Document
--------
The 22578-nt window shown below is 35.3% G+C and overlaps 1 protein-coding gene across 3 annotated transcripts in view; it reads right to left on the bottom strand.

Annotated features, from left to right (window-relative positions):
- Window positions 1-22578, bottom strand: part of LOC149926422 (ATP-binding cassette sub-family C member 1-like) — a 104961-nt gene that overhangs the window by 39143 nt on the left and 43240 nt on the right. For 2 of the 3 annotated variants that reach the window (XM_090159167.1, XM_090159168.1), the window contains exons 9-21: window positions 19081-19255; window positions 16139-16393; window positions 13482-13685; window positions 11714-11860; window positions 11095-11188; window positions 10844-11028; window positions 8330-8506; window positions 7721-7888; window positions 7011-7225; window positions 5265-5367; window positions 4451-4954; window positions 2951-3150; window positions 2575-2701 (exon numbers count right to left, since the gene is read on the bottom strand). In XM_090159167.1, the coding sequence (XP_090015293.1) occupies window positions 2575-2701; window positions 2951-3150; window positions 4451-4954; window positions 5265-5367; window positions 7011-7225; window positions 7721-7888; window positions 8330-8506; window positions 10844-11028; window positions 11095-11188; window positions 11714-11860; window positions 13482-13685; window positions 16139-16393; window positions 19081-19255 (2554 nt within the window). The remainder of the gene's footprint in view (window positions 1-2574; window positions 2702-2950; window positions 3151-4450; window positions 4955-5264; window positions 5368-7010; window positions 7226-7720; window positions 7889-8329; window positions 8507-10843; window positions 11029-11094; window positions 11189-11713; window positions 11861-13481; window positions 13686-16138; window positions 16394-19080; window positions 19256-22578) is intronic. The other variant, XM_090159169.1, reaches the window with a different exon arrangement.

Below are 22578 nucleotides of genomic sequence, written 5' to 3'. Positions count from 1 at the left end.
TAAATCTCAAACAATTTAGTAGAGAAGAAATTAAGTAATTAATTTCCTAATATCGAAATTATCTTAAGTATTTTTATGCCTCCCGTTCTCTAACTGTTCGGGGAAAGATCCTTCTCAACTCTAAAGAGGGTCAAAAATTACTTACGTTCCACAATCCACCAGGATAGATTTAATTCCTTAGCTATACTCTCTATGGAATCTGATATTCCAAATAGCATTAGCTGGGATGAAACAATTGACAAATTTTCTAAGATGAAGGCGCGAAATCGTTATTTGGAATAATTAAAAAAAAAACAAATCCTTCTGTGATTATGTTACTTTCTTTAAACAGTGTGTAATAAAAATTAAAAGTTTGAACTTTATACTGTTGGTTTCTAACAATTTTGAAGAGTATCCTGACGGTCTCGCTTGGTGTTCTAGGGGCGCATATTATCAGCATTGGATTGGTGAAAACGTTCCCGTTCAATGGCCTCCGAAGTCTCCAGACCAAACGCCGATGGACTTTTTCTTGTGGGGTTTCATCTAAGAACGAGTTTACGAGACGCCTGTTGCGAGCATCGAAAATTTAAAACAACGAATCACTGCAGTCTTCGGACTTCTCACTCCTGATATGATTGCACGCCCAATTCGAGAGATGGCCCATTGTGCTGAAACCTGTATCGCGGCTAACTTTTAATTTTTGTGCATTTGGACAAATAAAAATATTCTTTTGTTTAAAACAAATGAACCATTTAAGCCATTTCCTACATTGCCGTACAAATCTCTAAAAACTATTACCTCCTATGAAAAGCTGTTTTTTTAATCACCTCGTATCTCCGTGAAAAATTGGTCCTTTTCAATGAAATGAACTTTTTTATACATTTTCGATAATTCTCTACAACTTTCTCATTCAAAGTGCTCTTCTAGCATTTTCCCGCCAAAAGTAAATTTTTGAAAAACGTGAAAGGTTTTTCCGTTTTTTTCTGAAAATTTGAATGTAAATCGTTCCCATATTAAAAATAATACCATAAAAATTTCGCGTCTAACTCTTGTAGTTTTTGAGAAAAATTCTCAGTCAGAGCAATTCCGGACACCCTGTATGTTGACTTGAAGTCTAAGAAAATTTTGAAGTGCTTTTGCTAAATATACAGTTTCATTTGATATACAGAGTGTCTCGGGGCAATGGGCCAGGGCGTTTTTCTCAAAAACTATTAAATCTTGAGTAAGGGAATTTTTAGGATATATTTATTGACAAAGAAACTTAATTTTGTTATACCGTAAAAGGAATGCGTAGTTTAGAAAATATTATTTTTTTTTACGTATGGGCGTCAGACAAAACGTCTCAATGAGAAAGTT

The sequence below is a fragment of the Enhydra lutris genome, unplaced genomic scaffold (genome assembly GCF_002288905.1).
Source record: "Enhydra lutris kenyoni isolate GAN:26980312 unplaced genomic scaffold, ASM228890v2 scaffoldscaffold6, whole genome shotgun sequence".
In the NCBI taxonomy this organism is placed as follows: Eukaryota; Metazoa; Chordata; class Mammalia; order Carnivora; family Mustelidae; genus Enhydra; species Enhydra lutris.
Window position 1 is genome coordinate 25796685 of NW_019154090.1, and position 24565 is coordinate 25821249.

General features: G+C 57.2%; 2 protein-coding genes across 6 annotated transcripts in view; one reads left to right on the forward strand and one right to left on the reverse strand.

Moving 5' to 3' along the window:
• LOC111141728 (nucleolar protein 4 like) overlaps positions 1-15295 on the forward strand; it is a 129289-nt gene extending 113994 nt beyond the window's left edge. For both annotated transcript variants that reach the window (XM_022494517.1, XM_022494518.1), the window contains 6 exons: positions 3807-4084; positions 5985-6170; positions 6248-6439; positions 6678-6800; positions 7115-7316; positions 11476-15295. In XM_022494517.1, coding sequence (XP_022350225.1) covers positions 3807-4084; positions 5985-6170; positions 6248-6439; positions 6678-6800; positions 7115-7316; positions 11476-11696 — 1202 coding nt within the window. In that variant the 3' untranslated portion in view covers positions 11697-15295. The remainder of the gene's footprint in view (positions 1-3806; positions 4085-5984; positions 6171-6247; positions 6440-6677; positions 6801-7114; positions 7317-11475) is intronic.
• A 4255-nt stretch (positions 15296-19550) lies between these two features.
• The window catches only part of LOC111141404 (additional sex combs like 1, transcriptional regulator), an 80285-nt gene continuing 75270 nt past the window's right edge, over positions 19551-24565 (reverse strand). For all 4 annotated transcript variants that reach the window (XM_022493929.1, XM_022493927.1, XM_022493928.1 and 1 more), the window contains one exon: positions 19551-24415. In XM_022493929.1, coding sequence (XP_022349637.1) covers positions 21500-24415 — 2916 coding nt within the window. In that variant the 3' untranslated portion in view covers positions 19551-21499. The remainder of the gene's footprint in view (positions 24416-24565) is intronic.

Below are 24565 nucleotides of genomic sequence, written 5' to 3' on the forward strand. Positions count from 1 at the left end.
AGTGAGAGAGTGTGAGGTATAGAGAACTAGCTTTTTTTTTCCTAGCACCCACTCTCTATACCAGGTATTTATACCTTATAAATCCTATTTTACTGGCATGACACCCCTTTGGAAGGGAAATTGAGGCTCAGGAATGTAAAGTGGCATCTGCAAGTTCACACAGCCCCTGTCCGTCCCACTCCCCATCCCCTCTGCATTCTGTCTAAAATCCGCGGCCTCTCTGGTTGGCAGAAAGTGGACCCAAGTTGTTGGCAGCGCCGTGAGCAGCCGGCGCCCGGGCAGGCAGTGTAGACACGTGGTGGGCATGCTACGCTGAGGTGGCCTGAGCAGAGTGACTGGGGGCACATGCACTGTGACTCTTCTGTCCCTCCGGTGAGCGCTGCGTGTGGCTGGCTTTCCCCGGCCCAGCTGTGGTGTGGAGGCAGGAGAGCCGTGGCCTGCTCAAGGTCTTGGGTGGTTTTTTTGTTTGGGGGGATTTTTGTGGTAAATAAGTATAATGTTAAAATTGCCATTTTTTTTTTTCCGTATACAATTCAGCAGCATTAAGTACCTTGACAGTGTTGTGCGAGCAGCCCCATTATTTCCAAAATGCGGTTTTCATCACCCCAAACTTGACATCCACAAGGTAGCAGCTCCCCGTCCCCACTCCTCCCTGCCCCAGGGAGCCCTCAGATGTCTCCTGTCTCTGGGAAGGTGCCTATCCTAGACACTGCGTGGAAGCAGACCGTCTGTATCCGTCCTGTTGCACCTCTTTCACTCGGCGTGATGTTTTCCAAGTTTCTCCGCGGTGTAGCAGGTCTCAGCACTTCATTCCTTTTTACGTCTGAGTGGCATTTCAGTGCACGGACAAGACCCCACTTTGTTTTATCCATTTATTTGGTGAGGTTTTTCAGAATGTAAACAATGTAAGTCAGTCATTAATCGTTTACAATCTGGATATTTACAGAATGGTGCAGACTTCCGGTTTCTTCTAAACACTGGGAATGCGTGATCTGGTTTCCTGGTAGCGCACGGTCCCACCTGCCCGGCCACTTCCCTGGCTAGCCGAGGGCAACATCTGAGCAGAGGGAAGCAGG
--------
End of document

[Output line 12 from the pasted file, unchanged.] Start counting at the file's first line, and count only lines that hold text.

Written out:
• LOC111141728 (nucleolar protein 4 like) overlaps positions 1-15295 on the forward strand; it is a 129289-nt gene extending 113994 nt beyond the window's left edge. For both annotated transcript variants that reach the window (XM_022494517.1, XM_022494518.1), the window contains 6 exons: positions 3807-4084; positions 5985-6170; positions 6248-6439; positions 6678-6800; positions 7115-7316; positions 11476-15295. In XM_022494517.1, coding sequence (XP_022350225.1) covers positions 3807-4084; positions 5985-6170; positions 6248-6439; positions 6678-6800; positions 7115-7316; positions 11476-11696 — 1202 coding nt within the window. In that variant the 3' untranslated portion in view covers positions 11697-15295. The remainder of the gene's footprint in view (positions 1-3806; positions 4085-5984; positions 6171-6247; positions 6440-6677; positions 6801-7114; positions 7317-11475) is intronic.